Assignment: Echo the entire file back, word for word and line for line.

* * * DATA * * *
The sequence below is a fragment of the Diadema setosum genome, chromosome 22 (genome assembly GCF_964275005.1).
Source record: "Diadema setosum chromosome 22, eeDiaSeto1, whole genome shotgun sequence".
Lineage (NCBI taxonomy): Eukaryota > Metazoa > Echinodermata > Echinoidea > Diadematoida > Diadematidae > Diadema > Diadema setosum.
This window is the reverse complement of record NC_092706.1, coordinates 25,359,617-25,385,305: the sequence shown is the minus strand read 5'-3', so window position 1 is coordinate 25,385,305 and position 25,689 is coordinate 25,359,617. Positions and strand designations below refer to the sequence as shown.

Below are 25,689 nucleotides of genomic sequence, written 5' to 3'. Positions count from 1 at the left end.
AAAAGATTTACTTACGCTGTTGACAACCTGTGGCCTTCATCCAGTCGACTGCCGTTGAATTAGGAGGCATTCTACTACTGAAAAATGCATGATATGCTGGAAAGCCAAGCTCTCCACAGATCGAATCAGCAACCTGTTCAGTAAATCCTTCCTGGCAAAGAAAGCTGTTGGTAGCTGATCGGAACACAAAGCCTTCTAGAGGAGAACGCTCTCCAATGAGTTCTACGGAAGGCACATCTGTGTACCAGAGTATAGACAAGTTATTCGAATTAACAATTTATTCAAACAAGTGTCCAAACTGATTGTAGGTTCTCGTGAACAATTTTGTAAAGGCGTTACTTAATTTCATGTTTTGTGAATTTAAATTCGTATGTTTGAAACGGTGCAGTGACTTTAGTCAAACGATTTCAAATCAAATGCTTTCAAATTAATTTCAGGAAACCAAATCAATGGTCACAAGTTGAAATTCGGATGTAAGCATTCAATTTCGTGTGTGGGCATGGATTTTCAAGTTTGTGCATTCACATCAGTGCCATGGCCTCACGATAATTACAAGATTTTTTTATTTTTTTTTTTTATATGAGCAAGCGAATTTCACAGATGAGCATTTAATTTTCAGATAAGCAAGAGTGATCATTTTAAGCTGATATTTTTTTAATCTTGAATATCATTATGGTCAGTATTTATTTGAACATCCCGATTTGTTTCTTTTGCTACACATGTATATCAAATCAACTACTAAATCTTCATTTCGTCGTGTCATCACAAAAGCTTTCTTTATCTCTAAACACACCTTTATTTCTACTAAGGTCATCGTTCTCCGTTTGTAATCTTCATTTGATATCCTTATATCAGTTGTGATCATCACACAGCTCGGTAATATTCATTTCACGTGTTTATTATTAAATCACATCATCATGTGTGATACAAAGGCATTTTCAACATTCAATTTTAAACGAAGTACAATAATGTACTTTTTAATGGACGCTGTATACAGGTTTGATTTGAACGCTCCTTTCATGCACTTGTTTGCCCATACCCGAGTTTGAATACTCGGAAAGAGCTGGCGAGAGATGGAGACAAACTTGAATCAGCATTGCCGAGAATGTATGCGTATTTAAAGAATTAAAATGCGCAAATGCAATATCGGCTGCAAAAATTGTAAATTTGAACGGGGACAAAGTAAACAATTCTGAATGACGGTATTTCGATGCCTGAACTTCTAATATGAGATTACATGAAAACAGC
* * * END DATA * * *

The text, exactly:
The sequence below is a fragment of the Diadema setosum genome, chromosome 22 (genome assembly GCF_964275005.1).
Source record: "Diadema setosum chromosome 22, eeDiaSeto1, whole genome shotgun sequence".
Lineage (NCBI taxonomy): Eukaryota > Metazoa > Echinodermata > Echinoidea > Diadematoida > Diadematidae > Diadema > Diadema setosum.
This window is the reverse complement of record NC_092706.1, coordinates 25,359,617-25,385,305: the sequence shown is the minus strand read 5'-3', so window position 1 is coordinate 25,385,305 and position 25,689 is coordinate 25,359,617. Positions and strand designations below refer to the sequence as shown.

Below are 25,689 nucleotides of genomic sequence, written 5' to 3'. Positions count from 1 at the left end.
AAAAGATTTACTTACGCTGTTGACAACCTGTGGCCTTCATCCAGTCGACTGCCGTTGAATTAGGAGGCATTCTACTACTGAAAAATGCATGATATGCTGGAAAGCCAAGCTCTCCACAGATCGAATCAGCAACCTGTTCAGTAAATCCTTCCTGGCAAAGAAAGCTGTTGGTAGCTGATCGGAACACAAAGCCTTCTAGAGGAGAACGCTCTCCAATGAGTTCTACGGAAGGCACATCTGTGTACCAGAGTATAGACAAGTTATTCGAATTAACAATTTATTCAAACAAGTGTCCAAACTGATTGTAGGTTCTCGTGAACAATTTTGTAAAGGCGTTACTTAATTTCATGTTTTGTGAATTTAAATTCGTATGTTTGAAACGGTGCAGTGACTTTAGTCAAACGATTTCAAATCAAATGCTTTCAAATTAATTTCAGGAAACCAAATCAATGGTCACAAGTTGAAATTCGGATGTAAGCATTCAATTTCGTGTGTGGGCATGGATTTTCAAGTTTGTGCATTCACATCAGTGCCATGGCCTCACGATAATTACAAGATTTTTTTATTTTTTTTTTTTATATGAGCAAGCGAATTTCACAGATGAGCATTTAATTTTCAGATAAGCAAGAGTGATCATTTTAAGCTGATATTTTTTTAATCTTGAATATCATTATGGTCAGTATTTATTTGAACATCCCGATTTGTTTCTTTTGCTACACATGTATATCAAATCAACTACTAAATCTTCATTTCGTCGTGTCATCACAAAAGCTTTCTTTATCTCTAAACACACCTTTATTTCTACTAAGGTCATCGTTCTCCGTTTGTAATCTTCATTTGATATCCTTATATCAGTTGTGATCATCACACAGCTCGGTAATATTCATTTCACGTGTTTATTATTAAATCACATCATCATGTGTGATACAAAGGCATTTTCAACATTCAATTTTAAACGAAGTACAATAATGTACTTTTTAATGGACGCTGTATACAGGTTTGATTTGAACGCTCCTTTCATGCACTTGTTTGCCCATACCCGAGTTTGAATACTCGGAAAGAGCTGGCGAGAGATGGAGACAAACTTGAATCAGCATTGCCGAGAATGTATGCGTATTTAAAGAATTAAAATGCGCAAATGCAATATCGGCTGCAAAAATTGTAAATTTGAACGGGGACAAAGTAAACAATTCTGAATGACGGTATTTCGATGCCTGAACTTCTAATATGAGATTACATGAAAACAGC